That is word salad. I have no idea how the two are different. You technically listed two different options but there is nothing to actually latch on to. When I am choosing a specialization I expect a clear picture of how these mechanics are different, not vague language usually reserved for a portion of the newspaper explaining how the relative position of Mercury indicates you should avoid Sagittarius and Leo.
Y’know what, folks? World of Warcraft has three specializations for Warlocks. All three of them are basically “summon a demon, apply periodic damage to the target, then blast it.” And the game manages to find a way to describe all three specializations in such a way that you can tell the difference between them. So if you can’t rise to that level, either you haven’t differentiated them enough or you’re not trying very hard.
5. Lack of melee options
What? Not all of these were going to be hard to understand. I like smacking stuff. If your game doesn’t let me do it, that’s going to kill my enthusiasm pretty quick.
6. Weirdly cliquish community
Dear designers everywhere: I do not want to join your Discord server. If you tell me that’s where all the interesting news/developments/whatever are posted, I am going to give you some side-eye because that is a great way to not set up a community feedback loop but an echo chamber. Similarly, if I’m told that the way to properly play this game is to join this private community where players coordinate so the game stays active and it’s really friendly, don’t worry, we’re happy to have new players, just come hang out…
Yeah, y’all are probably lovely people, but I think I’ll just keep walking.
7. Starter packs
So it’s worth noting that there are an awful lot of games I have played which do, as a point of fact, have things for sale dubbed “starter packs.” These are usually games where my play predated the inclusion. It’s not an instant dealbreaker, no.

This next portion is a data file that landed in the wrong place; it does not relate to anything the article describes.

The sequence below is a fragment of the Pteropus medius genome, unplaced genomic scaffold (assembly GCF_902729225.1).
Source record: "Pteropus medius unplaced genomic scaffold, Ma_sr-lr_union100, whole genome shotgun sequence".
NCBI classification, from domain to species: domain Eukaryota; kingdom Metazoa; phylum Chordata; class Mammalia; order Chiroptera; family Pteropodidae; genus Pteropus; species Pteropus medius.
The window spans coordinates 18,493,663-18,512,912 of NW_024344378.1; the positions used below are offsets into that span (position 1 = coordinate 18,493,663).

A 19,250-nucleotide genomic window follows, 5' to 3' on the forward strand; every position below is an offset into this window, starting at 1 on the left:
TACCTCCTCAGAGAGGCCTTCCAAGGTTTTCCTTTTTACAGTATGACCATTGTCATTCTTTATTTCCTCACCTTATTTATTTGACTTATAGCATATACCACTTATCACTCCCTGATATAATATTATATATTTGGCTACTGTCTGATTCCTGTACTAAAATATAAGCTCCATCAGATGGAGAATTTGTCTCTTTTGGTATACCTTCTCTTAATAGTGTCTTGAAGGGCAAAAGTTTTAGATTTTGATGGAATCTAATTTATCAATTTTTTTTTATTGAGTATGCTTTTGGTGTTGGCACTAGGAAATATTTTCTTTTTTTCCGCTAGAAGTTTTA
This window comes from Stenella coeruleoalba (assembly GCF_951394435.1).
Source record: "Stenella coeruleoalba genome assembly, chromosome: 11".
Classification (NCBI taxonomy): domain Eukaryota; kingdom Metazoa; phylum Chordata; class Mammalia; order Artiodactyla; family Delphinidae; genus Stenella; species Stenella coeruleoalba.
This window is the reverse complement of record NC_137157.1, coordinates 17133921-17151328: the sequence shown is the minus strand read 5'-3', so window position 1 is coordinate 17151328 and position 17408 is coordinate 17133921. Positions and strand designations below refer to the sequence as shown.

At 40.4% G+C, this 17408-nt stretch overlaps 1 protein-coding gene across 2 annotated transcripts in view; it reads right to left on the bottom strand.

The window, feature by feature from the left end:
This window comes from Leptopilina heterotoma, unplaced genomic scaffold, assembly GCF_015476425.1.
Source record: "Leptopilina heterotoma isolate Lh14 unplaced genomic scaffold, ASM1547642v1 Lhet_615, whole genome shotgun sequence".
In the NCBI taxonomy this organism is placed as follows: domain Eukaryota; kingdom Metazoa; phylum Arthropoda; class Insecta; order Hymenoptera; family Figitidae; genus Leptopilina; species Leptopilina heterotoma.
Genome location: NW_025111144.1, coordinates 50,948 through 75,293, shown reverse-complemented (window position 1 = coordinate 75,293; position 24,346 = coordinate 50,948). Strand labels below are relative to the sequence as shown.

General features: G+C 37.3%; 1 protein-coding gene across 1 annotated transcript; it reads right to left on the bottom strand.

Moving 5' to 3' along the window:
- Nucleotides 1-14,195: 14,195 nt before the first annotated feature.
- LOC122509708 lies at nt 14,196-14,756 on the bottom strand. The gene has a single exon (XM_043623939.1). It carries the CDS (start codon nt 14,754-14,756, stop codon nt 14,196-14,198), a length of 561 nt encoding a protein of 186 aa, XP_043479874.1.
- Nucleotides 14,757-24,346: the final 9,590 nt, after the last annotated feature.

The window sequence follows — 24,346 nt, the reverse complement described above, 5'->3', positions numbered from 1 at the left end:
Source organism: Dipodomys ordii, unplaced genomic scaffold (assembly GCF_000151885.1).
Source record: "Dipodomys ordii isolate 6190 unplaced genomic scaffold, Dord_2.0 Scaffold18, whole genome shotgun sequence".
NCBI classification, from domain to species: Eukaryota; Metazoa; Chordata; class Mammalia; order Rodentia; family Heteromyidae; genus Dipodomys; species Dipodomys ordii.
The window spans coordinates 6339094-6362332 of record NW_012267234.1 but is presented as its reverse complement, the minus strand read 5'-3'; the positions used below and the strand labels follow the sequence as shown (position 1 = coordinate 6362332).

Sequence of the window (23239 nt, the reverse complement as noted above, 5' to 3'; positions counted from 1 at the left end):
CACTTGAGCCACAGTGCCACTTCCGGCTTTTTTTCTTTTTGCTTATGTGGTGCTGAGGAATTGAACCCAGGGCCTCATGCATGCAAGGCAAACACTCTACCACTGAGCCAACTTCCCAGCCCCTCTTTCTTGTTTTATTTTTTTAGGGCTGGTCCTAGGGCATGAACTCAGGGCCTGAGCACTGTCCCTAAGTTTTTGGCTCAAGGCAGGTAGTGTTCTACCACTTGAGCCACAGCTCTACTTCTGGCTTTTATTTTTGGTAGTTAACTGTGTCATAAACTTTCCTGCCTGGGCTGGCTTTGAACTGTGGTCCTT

That having been said, something about this always just kind of rubs me the wrong way. When you are starting a new MMO – whether it’s free-to-play or not – the stuff you need to start off should be stuff the game gives you anyway. If you’re selling me a “starter pack” you’re implying that I need this to start playing the game properly, which either means that you’re trying to start me overpowered (and thus get me to spend more once the power rush wears off and I need more of that overpowered dopamine) or your early game isn’t balanced right any more and the game starts me off underpowered. Neither one speaks well of the design.
8. Strangely familiar lore
US supreme court justice Potter Stewart famously wrote in a case discussing obscenity, “I know it when I see it.” (That’s not the full quote, obviously; here’s the whole history and all for those who don’t feel like searching. See? Our site is educational and stuff.) I have to apply a similar standard here. It’s hard to define exactly what this is in an abstract sense, but I know it when I see it, and when I see it the whole project bears the unmistakable feel of someone who just… was not trying very hard.
It’s not really just a matter of specific plot elements so much as that sense of… not trying. You get the feeling like the setting was less about “we want to adventure in this land which offers lots of opportunities” and more about “hey, let’s bang out something to explain why we’re winding up in the same linear fantasy grinding zone to start off as every other game to get cranked out for minimal effort in the last five years.”
9. Oversaturated content or leveling
Leveling up is nice. It’s a dopamine hit, sure. But sometimes games just go all in on leveling with the intensity of someone who’s afraid you’ll lose interest if you don’t level quickly enough. Finished a quest? That’s a level. Walked down the street? That’s a level. Have a favorite color? That’s a level. And usually this goes hand-in-hand with the game announcing that I’ve unlocked dungeons and mini-raids and item enhancement and skill specialization part one and whale upsetting and just please stop. One at a time.
A good MMO, like any good game, uses high activity as punctuation. There are moments when you are firing on all cylinders, using all your skills, really going to town in a high-energy combat… and there are moments that are just you quietly going from one place to another, a chance to think and sit back and breathe. If your game never stops being at that high-octane level, people are going to get worn out quickly, and I’m not inclined to give you a shot.
Theoretically you could also go the other route where nothing is high-energy, but I see that a lot less.
10. NFT crypto blockchain scams
You have just ensured that I will never support your game, or try it, or give it the benefit of a doubt, or write about it in a neutral fashion, or treat it as anything other than a scam (because it is a gigantic, obvious scam). So, yeah.